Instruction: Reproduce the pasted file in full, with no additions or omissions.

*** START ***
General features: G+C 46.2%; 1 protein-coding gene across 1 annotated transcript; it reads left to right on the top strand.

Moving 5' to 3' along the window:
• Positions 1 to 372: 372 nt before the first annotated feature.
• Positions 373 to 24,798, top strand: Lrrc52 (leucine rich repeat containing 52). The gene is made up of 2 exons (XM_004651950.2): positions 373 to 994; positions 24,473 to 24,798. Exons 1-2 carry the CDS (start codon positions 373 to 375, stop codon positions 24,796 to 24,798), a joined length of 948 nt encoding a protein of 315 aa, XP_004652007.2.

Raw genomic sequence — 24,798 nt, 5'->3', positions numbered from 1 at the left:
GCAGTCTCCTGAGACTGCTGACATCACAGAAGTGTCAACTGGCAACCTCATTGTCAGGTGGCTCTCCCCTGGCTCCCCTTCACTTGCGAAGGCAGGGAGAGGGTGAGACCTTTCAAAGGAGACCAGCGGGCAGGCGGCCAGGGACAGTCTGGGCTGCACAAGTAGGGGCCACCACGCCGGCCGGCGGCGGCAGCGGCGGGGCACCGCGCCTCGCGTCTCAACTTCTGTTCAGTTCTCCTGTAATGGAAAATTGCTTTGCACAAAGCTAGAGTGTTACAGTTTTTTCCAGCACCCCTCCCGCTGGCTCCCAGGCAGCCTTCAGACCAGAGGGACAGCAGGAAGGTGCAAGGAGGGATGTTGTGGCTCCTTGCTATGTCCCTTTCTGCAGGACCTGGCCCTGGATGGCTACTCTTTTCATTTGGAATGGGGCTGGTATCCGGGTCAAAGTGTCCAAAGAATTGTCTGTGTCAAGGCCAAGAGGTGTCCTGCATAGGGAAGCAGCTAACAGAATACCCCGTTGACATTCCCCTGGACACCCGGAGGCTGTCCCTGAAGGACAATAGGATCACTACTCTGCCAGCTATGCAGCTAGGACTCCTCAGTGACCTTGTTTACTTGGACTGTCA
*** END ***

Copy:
General features: G+C 46.2%; 1 protein-coding gene across 1 annotated transcript; it reads left to right on the top strand.

Moving 5' to 3' along the window:
• Positions 1 to 372: 372 nt before the first annotated feature.
• Positions 373 to 24,798, top strand: Lrrc52 (leucine rich repeat containing 52). The gene is made up of 2 exons (XM_004651950.2): positions 373 to 994; positions 24,473 to 24,798. Exons 1-2 carry the CDS (start codon positions 373 to 375, stop codon positions 24,796 to 24,798), a joined length of 948 nt encoding a protein of 315 aa, XP_004652007.2.

Raw genomic sequence — 24,798 nt, 5'->3', positions numbered from 1 at the left:
GCAGTCTCCTGAGACTGCTGACATCACAGAAGTGTCAACTGGCAACCTCATTGTCAGGTGGCTCTCCCCTGGCTCCCCTTCACTTGCGAAGGCAGGGAGAGGGTGAGACCTTTCAAAGGAGACCAGCGGGCAGGCGGCCAGGGACAGTCTGGGCTGCACAAGTAGGGGCCACCACGCCGGCCGGCGGCGGCAGCGGCGGGGCACCGCGCCTCGCGTCTCAACTTCTGTTCAGTTCTCCTGTAATGGAAAATTGCTTTGCACAAAGCTAGAGTGTTACAGTTTTTTCCAGCACCCCTCCCGCTGGCTCCCAGGCAGCCTTCAGACCAGAGGGACAGCAGGAAGGTGCAAGGAGGGATGTTGTGGCTCCTTGCTATGTCCCTTTCTGCAGGACCTGGCCCTGGATGGCTACTCTTTTCATTTGGAATGGGGCTGGTATCCGGGTCAAAGTGTCCAAAGAATTGTCTGTGTCAAGGCCAAGAGGTGTCCTGCATAGGGAAGCAGCTAACAGAATACCCCGTTGACATTCCCCTGGACACCCGGAGGCTGTCCCTGAAGGACAATAGGATCACTACTCTGCCAGCTATGCAGCTAGGACTCCTCAGTGACCTTGTTTACTTGGACTGTCA